The large empty swathes of space between stars is often thought to be completely empty, and that is actually one of the properties of space- its vast vacuum. It is between these gaps that all the dark matter is believed to be, but there might also be massive reserves of sticky, greasy, toxic carbon just suspended in clouds out there.
Matter is considered to be organic only if it is either made of or contains carbon in it. Life as humans know it has to be based in carbon, as is all the life on Earth. Having said that, carbon is not the most abundant element in the universe, says a report by the Royal Astronomical Society (RAS). Only about half the carbon found between the stars is in its pure form, the rest of it has been found to be bound chemically in its two main forms- grease-like (aliphatic) and mothball-like (aromatic), a new study has found.
A team of researchers from the University of New South Wales in Sydney (UNSW), and Ege University in Turkey recreated interstellar dust in their laboratory. They were able to make space grease by mimicking the process by which organic molecules are synthesised in the outflows of carbon stars, by expanding a carbon-containing plasma into a vacuum at low temperature, notes the release.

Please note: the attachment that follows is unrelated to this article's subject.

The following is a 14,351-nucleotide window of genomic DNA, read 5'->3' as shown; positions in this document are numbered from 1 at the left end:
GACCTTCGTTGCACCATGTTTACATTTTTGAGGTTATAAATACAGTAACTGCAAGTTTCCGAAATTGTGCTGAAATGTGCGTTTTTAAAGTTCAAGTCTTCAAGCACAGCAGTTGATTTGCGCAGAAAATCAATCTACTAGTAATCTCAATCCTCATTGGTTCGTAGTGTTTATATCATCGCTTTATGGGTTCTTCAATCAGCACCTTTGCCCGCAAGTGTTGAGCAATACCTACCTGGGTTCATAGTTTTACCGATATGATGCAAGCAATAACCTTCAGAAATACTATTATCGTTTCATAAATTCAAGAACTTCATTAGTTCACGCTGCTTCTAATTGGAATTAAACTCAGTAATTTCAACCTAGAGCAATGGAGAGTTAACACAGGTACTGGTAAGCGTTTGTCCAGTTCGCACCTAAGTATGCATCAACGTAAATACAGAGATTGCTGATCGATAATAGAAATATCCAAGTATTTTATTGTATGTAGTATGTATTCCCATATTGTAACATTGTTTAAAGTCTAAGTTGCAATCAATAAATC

Professor Tim Schmidt at UNSW Sydney explained how they were able to measure the greasy carbon between stars by combining lab results with observations from astronomical observatories.
The researchers found that between the stars, there are nearly 100 greasy carbon atoms for every million hydrogen atoms. That makes up for between a quarter and a half of all available carbon, says the report. In the Milky Way Galaxy alone, this makes up about 10 billion trillion, trillion tonnes of greasy matter.
As to what kind of grease it is, the professor went on to explain that, "It's dirty, likely toxic and only forms in the environment of interstellar space (and our laboratory). It's also intriguing that organic material of this kind –material that gets incorporated into planetary systems– is so abundant."
There are massive gaps between stars in the Milky Way, sometimes stretching many light years across. The nearest star to Earth is the Alpha Centauri binary system and in the Milky Way itself, the farthest stars within the Milky Way are ULAS J0744+25 and ULAS J0015+01— are about 775,000 and 900,000 light-years from Earth, that makes them even further away than smaller galaxies in the other direction.